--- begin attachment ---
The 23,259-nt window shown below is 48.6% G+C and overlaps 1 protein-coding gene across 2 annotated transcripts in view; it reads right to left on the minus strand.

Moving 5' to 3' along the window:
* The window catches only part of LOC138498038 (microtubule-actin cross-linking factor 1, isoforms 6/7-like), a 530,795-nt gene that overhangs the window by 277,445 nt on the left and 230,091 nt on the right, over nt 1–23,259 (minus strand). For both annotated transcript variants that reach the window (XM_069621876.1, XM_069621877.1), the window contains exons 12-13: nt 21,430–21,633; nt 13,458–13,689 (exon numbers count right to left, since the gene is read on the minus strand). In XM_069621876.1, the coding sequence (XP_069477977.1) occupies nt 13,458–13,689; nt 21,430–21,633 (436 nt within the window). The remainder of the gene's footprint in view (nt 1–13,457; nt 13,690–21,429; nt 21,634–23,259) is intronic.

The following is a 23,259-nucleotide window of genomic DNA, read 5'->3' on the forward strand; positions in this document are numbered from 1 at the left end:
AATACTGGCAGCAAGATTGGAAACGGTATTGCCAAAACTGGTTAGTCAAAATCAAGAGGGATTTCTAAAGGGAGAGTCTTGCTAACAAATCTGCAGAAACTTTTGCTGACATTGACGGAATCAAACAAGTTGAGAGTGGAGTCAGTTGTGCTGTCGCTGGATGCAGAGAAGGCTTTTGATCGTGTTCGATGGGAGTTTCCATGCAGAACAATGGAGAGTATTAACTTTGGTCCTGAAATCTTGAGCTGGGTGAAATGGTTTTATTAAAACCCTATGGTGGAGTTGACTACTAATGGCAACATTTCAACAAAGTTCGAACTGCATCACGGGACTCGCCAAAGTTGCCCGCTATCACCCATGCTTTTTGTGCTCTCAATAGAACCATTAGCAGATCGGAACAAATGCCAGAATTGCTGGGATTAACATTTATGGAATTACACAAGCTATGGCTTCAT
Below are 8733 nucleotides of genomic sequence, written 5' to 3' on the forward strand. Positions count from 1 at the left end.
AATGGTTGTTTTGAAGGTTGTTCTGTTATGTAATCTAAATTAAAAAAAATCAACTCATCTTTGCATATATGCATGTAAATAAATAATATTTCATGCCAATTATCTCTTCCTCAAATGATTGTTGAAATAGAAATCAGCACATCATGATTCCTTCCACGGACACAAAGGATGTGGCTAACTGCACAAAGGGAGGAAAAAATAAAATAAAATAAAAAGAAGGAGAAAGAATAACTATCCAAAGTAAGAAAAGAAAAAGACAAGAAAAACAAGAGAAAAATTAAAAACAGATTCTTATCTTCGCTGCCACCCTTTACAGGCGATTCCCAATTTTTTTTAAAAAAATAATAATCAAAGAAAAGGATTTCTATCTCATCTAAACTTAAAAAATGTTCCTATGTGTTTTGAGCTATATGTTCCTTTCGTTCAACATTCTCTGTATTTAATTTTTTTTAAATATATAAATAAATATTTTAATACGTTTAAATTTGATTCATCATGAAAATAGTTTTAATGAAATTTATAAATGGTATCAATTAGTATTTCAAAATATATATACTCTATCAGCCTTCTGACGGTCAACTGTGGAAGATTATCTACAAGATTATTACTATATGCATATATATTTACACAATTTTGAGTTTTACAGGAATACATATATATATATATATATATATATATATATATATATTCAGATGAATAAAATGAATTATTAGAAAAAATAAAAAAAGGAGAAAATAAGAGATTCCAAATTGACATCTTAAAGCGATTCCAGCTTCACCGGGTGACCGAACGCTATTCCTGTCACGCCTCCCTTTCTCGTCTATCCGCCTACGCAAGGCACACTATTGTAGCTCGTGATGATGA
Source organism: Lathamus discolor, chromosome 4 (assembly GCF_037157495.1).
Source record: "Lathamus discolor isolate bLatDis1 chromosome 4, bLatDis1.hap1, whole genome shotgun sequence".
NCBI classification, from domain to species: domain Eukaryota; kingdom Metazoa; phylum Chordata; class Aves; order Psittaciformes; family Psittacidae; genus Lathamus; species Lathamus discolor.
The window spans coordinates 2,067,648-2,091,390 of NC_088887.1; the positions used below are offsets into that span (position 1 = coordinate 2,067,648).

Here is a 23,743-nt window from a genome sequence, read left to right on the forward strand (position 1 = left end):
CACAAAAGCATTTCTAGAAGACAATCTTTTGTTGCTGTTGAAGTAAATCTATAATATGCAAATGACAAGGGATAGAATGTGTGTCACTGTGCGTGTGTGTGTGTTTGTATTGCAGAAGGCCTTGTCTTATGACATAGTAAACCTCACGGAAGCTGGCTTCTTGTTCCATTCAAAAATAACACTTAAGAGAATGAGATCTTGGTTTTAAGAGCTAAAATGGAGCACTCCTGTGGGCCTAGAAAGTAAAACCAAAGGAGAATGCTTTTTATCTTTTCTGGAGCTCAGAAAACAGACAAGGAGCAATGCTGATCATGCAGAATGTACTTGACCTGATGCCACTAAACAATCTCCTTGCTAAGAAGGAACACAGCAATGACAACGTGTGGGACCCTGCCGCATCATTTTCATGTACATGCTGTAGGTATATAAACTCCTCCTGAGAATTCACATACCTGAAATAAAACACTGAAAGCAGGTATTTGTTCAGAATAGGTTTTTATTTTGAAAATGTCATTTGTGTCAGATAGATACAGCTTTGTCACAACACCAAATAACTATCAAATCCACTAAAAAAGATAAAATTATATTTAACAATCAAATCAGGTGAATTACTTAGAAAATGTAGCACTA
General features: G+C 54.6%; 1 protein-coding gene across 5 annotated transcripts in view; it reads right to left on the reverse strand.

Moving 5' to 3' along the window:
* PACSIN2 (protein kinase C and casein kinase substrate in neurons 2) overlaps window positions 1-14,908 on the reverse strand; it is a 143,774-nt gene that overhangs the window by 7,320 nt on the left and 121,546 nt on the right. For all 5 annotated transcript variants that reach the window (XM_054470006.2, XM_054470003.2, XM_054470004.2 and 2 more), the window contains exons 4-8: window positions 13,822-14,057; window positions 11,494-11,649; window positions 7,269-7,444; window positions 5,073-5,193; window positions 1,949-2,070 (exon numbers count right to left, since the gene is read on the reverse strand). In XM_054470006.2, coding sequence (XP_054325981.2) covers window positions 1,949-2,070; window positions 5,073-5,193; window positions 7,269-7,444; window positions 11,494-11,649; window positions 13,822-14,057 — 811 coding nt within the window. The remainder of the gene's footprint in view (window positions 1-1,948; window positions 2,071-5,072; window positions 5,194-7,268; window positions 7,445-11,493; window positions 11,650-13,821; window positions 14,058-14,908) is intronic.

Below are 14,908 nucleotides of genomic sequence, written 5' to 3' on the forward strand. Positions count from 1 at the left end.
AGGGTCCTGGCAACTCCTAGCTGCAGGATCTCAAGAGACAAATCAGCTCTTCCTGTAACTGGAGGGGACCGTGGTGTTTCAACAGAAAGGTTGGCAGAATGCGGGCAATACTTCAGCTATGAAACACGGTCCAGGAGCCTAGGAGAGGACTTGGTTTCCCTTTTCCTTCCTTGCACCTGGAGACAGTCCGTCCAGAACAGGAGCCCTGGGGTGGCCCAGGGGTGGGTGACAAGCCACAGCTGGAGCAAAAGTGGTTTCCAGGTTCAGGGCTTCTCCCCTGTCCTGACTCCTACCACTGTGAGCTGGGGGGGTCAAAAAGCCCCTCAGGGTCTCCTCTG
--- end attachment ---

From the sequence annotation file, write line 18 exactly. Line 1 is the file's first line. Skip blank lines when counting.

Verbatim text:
AGGGTCCTGGCAACTCCTAGCTGCAGGATCTCAAGAGACAAATCAGCTCTTCCTGTAACTGGAGGGGACCGTGGTGTTTCAACAGAAAGGTTGGCAGAATGCGGGCAATACTTCAGCTATGAAACACGGTCCAGGAGCCTAGGAGAGGACTTGGTTTCCCTTTTCCTTCCTTGCACCTGGAGACAGTCCGTCCAGAACAGGAGCCCTGGGGTGGCCCAGGGGTGGGTGACAAGCCACAGCTGGAGCAAAAGTGGTTTCCAGGTTCAGGGCTTCTCCCCTGTCCTGACTCCTACCACTGTGAGCTGGGGGGGTCAAAAAGCCCCTCAGGGTCTCCTCTG